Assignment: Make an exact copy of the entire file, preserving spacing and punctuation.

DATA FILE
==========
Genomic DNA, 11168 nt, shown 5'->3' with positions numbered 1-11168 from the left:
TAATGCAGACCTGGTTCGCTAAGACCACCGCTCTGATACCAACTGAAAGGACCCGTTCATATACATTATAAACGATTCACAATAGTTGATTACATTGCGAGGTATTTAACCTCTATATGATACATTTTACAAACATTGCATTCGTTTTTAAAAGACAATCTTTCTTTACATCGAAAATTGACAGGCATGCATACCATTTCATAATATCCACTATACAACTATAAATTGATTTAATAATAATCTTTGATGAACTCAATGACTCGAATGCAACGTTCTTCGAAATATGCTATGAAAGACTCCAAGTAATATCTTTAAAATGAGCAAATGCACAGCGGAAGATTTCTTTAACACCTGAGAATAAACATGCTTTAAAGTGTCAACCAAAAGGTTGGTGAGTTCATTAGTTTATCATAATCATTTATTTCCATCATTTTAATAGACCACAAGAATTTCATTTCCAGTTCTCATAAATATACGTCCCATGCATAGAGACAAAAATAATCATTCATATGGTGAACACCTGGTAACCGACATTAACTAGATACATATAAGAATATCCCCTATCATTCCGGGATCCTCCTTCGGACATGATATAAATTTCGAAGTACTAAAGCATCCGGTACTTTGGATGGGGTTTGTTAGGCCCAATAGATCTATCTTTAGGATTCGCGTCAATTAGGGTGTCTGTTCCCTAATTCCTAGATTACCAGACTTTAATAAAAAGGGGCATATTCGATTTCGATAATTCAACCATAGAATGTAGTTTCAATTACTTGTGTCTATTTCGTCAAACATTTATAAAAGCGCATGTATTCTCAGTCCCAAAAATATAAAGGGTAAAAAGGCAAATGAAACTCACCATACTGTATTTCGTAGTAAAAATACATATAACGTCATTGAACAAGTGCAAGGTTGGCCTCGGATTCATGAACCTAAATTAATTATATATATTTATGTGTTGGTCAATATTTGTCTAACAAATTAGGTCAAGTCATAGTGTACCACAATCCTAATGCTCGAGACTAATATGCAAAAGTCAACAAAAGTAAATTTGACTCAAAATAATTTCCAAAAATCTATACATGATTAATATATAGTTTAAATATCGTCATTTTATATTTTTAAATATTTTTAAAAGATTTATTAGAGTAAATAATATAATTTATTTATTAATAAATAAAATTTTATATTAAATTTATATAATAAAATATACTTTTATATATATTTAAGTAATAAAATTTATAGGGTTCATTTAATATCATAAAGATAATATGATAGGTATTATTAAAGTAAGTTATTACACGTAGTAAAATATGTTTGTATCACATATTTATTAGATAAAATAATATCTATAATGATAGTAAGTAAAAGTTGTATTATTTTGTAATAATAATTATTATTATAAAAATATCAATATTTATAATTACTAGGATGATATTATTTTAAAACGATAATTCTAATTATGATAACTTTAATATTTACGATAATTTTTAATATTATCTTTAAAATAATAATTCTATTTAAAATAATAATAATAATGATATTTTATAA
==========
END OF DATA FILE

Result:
Genomic DNA, 11168 nt, shown 5'->3' with positions numbered 1-11168 from the left:
TAATGCAGACCTGGTTCGCTAAGACCACCGCTCTGATACCAACTGAAAGGACCCGTTCATATACATTATAAACGATTCACAATAGTTGATTACATTGCGAGGTATTTAACCTCTATATGATACATTTTACAAACATTGCATTCGTTTTTAAAAGACAATCTTTCTTTACATCGAAAATTGACAGGCATGCATACCATTTCATAATATCCACTATACAACTATAAATTGATTTAATAATAATCTTTGATGAACTCAATGACTCGAATGCAACGTTCTTCGAAATATGCTATGAAAGACTCCAAGTAATATCTTTAAAATGAGCAAATGCACAGCGGAAGATTTCTTTAACACCTGAGAATAAACATGCTTTAAAGTGTCAACCAAAAGGTTGGTGAGTTCATTAGTTTATCATAATCATTTATTTCCATCATTTTAATAGACCACAAGAATTTCATTTCCAGTTCTCATAAATATACGTCCCATGCATAGAGACAAAAATAATCATTCATATGGTGAACACCTGGTAACCGACATTAACTAGATACATATAAGAATATCCCCTATCATTCCGGGATCCTCCTTCGGACATGATATAAATTTCGAAGTACTAAAGCATCCGGTACTTTGGATGGGGTTTGTTAGGCCCAATAGATCTATCTTTAGGATTCGCGTCAATTAGGGTGTCTGTTCCCTAATTCCTAGATTACCAGACTTTAATAAAAAGGGGCATATTCGATTTCGATAATTCAACCATAGAATGTAGTTTCAATTACTTGTGTCTATTTCGTCAAACATTTATAAAAGCGCATGTATTCTCAGTCCCAAAAATATAAAGGGTAAAAAGGCAAATGAAACTCACCATACTGTATTTCGTAGTAAAAATACATATAACGTCATTGAACAAGTGCAAGGTTGGCCTCGGATTCATGAACCTAAATTAATTATATATATTTATGTGTTGGTCAATATTTGTCTAACAAATTAGGTCAAGTCATAGTGTACCACAATCCTAATGCTCGAGACTAATATGCAAAAGTCAACAAAAGTAAATTTGACTCAAAATAATTTCCAAAAATCTATACATGATTAATATATAGTTTAAATATCGTCATTTTATATTTTTAAATATTTTTAAAAGATTTATTAGAGTAAATAATATAATTTATTTATTAATAAATAAAATTTTATATTAAATTTATATAATAAAATATACTTTTATATATATTTAAGTAATAAAATTTATAGGGTTCATTTAATATCATAAAGATAATATGATAGGTATTATTAAAGTAAGTTATTACACGTAGTAAAATATGTTTGTATCACATATTTATTAGATAAAATAATATCTATAATGATAGTAAGTAAAAGTTGTATTATTTTGTAATAATAATTATTATTATAAAAATATCAATATTTATAATTACTAGGATGATATTATTTTAAAACGATAATTCTAATTATGATAACTTTAATATTTACGATAATTTTTAATATTATCTTTAAAATAATAATTCTATTTAAAATAATAATAATAATGATATTTTATAA